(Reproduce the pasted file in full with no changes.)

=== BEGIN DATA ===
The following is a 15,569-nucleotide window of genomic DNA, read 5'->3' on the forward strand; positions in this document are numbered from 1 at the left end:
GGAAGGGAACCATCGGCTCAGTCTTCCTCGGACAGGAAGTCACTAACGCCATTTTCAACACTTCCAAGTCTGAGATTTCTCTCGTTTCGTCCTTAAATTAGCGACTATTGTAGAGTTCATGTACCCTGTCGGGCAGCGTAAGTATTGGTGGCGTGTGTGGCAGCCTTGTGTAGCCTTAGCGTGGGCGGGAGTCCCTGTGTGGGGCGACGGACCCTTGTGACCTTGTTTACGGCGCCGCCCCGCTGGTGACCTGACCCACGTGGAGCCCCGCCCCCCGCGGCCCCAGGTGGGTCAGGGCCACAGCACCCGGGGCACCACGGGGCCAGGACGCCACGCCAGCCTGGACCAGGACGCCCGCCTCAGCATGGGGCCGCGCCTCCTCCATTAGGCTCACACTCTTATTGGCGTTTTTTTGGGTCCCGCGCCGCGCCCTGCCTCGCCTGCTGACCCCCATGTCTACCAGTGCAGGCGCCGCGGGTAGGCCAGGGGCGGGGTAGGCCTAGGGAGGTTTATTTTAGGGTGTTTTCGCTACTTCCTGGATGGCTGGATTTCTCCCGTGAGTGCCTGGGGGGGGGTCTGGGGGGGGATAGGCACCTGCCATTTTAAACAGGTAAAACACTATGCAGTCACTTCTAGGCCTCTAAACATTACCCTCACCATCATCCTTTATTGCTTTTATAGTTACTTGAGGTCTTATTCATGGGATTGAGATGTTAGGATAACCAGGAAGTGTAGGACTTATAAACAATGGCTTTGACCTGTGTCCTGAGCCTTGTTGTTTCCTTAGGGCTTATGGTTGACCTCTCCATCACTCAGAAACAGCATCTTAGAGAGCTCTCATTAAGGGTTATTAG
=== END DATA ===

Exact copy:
The following is a 15,569-nucleotide window of genomic DNA, read 5'->3' on the forward strand; positions in this document are numbered from 1 at the left end:
GGAAGGGAACCATCGGCTCAGTCTTCCTCGGACAGGAAGTCACTAACGCCATTTTCAACACTTCCAAGTCTGAGATTTCTCTCGTTTCGTCCTTAAATTAGCGACTATTGTAGAGTTCATGTACCCTGTCGGGCAGCGTAAGTATTGGTGGCGTGTGTGGCAGCCTTGTGTAGCCTTAGCGTGGGCGGGAGTCCCTGTGTGGGGCGACGGACCCTTGTGACCTTGTTTACGGCGCCGCCCCGCTGGTGACCTGACCCACGTGGAGCCCCGCCCCCCGCGGCCCCAGGTGGGTCAGGGCCACAGCACCCGGGGCACCACGGGGCCAGGACGCCACGCCAGCCTGGACCAGGACGCCCGCCTCAGCATGGGGCCGCGCCTCCTCCATTAGGCTCACACTCTTATTGGCGTTTTTTTGGGTCCCGCGCCGCGCCCTGCCTCGCCTGCTGACCCCCATGTCTACCAGTGCAGGCGCCGCGGGTAGGCCAGGGGCGGGGTAGGCCTAGGGAGGTTTATTTTAGGGTGTTTTCGCTACTTCCTGGATGGCTGGATTTCTCCCGTGAGTGCCTGGGGGGGGGTCTGGGGGGGGATAGGCACCTGCCATTTTAAACAGGTAAAACACTATGCAGTCACTTCTAGGCCTCTAAACATTACCCTCACCATCATCCTTTATTGCTTTTATAGTTACTTGAGGTCTTATTCATGGGATTGAGATGTTAGGATAACCAGGAAGTGTAGGACTTATAAACAATGGCTTTGACCTGTGTCCTGAGCCTTGTTGTTTCCTTAGGGCTTATGGTTGACCTCTCCATCACTCAGAAACAGCATCTTAGAGAGCTCTCATTAAGGGTTATTAG